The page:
COVID-19 Vaccination Series: First efforts going smoothly despite some hesitancy, by Paula Bernardino

This piece was submitted to the Citizen Journal project of the Peter-McGill Community Council. Please note that the opinions expressed in these articles do not necessarily reflect those of our organization. This project aims to create space for the voices of residents, students and friends of the neighbourhood through articles, photos, videos, and podcasts in any language. Are you interested in contributing? Contact us at benevolat@petermcgill.org!

Copy of Covid-19 prompt(1)

As the daughter of parents, 73 and 77, worried and scared about getting vaccinated because they both have blood conditions, I wanted to do this article to investigate the experience of people who already received their first dose and those waiting for their age group to be eligible.

I spoke to Ana Gubert-Gomes, 79 and a resident of Verdun who got vaccinated March 7 with the Pfizer vaccine at Montreal’s General Hospital. She told me she booked her appointment herself online and found the process really easy. And she only had to wait 5 days between the moment she booked and the actual appointment date. Since the day she received her first dose, there’s been negative news regarding the AstraZeneca vaccine. I asked Ana if she had to book her appointment today, if she would be worried to be offered the AstraZeneca vaccine. She said:  “I would prefer Pfizer or Moderna, but I would take the first that would be offered to me.”

Indeed, since the beginning of April, the coverage of the AstraZeneca vaccine being linked to potential blood clots incidents seems to have made people hesitant. On the first weekend of April, in Montreal alone, 5,000 appointments were left unfulfilled. The no-shows are happening all over Canada. That first week of April, city staff in Toronto were urging people to claim the 7,000 appointments that were still open for the week.

I asked Stéphane Prud’homme, PhD(c), Founder and CEO of the Credibility Institute and a resident of Peter-McGill to explain the communication problem affecting the trust and credibility of the government’s message related to the vaccination campaign:

“The problem with the lack of trust in vaccines is that the government and the pharmaceutical companies have no communication strategy to encourage people to get vaccinated. If there is no trust, there is no credibility. This means that if the population does not believe the messages sent by the government, there is no communication possible. Therefore, there is no influence. We must always build trust first and then try to influence and convince people. It is still possible to convince the population, but the government must develop a communication strategy to build trust and credibility.”

I passed by Decarie Square on April 7, a vaccination spot that experienced many no-shows since the beginning of the month when many people were surprised to see the AstraZeneca vaccine being offered there. There wasn’t much action going on. A couple had stopped at the entrance of the vaccination area and was asking questions to the representative, who was very nice and calm, explaining they were offering the AstraZeneca vaccine at that spot.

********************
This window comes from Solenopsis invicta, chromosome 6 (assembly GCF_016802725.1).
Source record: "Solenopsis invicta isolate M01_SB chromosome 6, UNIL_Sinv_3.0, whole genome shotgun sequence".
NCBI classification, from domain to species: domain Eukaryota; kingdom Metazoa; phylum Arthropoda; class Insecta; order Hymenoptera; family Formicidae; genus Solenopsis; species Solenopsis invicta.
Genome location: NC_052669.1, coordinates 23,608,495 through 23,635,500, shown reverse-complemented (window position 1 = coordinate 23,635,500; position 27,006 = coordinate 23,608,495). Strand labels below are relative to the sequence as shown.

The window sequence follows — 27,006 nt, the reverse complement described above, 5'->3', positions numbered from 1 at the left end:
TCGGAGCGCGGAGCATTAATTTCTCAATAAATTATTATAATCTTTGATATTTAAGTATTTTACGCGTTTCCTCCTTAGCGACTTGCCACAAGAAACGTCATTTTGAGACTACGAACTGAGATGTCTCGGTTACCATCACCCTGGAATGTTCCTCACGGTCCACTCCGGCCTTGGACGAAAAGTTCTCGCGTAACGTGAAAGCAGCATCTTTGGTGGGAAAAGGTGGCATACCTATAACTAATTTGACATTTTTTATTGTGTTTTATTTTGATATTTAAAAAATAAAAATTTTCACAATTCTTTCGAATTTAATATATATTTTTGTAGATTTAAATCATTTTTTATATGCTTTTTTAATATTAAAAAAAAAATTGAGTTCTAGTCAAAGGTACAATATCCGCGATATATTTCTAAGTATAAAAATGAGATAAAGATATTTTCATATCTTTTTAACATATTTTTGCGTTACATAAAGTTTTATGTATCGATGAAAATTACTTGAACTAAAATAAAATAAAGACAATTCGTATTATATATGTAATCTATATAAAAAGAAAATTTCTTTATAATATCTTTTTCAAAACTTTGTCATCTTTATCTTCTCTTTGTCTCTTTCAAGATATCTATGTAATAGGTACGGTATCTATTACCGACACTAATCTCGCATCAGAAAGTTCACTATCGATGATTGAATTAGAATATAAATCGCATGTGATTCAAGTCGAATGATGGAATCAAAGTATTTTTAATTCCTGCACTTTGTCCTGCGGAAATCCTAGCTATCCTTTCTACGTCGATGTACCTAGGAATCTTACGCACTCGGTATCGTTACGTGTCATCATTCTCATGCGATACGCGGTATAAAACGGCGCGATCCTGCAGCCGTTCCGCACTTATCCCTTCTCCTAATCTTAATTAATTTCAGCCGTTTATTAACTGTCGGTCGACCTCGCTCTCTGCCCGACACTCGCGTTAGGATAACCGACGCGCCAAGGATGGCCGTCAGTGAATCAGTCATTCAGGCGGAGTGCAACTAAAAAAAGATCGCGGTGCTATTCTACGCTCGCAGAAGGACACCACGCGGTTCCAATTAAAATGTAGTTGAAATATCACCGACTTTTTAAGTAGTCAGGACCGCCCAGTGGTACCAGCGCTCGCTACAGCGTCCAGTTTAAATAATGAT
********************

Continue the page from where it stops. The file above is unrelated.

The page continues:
I also spoke to my friend Rosana Pires-Gonçalves whose mom, 66, lives on the Plateau and received the first dose of the Pfizer vaccine at Palais des Congrès on March 17.

“My mom booked her appointment herself online. She is the youngest of her family so she also ensured her older brothers and sisters had booked or helped them book their appointments, said Rosana. As a daughter, I am relieved my mom got her first dose. And yes, if my mom was going for her appointment today I would be worried she got offered the AstraZeneca vaccine because we have a history of blood conditions in our family.”

I received a similar testimonial of relief from a daughter whose father, 83, received the first dose of the Moderna vaccine in Laval on March 13. She too, would have been worried if her father would’ve been offered the AstraZeneca vaccine because of his age and medical conditions of diabetes and high blood pressure.

Sylvia Pinto, who lives in Laval and works in Ville Saint-Laurent, is 52 and her eligibility is getting close.

“I just had that conversation with a friend who can now take the AstraZeneca since she’s over 55. If I could I would take it. My boss and his wife took the AstraZeneca and they are fine, says Sylvia. Most of my friends my age are eager to get any vaccine and are not worried about the side effects. The general consensus is the more we vaccinate, the safer we are so we can move on from the whole pandemic.”

Hence, it seems the more people can discuss and share their experiences, especially when positive, it will help and encourage others to get through the vaccination.

There are now 5 Montreal walk-in clinics open for AstraZeneca vaccines. According to an article in CTV News Montreal:

“Montrealers wanting an AstraZeneca vaccine without an appointment have more options available to them. Five walk-in clinics are open to people between 55 and 79 at the following locations, according to the CIUSSS de l’Ouest-de-l’Ile-de-Montreal:

  •         Aréna Bob-Birnie (58 Maywood Ave.)
  •         Centre sportif Dollard-Saint-Laurent (707 75e Ave.)
  •         Centre civique Dollard-des-Ormeaux (12001 De Salaberry Blvd.) 
  •         Centre communautaire Gerry-Robertson (9665 Gouin Blvd. W.)
  •         Institut universitaire en santé mentale Douglas (6875 LaSalle Blvd. on April 13, 14 and 15 avril from 9 a.m. to 5 p.m.)

The sites are open seven days a week from 8 a.m. to 8 p.m.”

What about you, residents of Peter-McGill, what has been your experience so far regarding the vaccination campaign? We’d love to hear from you whether you want to share positive or negative experiences with the COVID-19 vaccination.  Email benevolat@petermcgill.org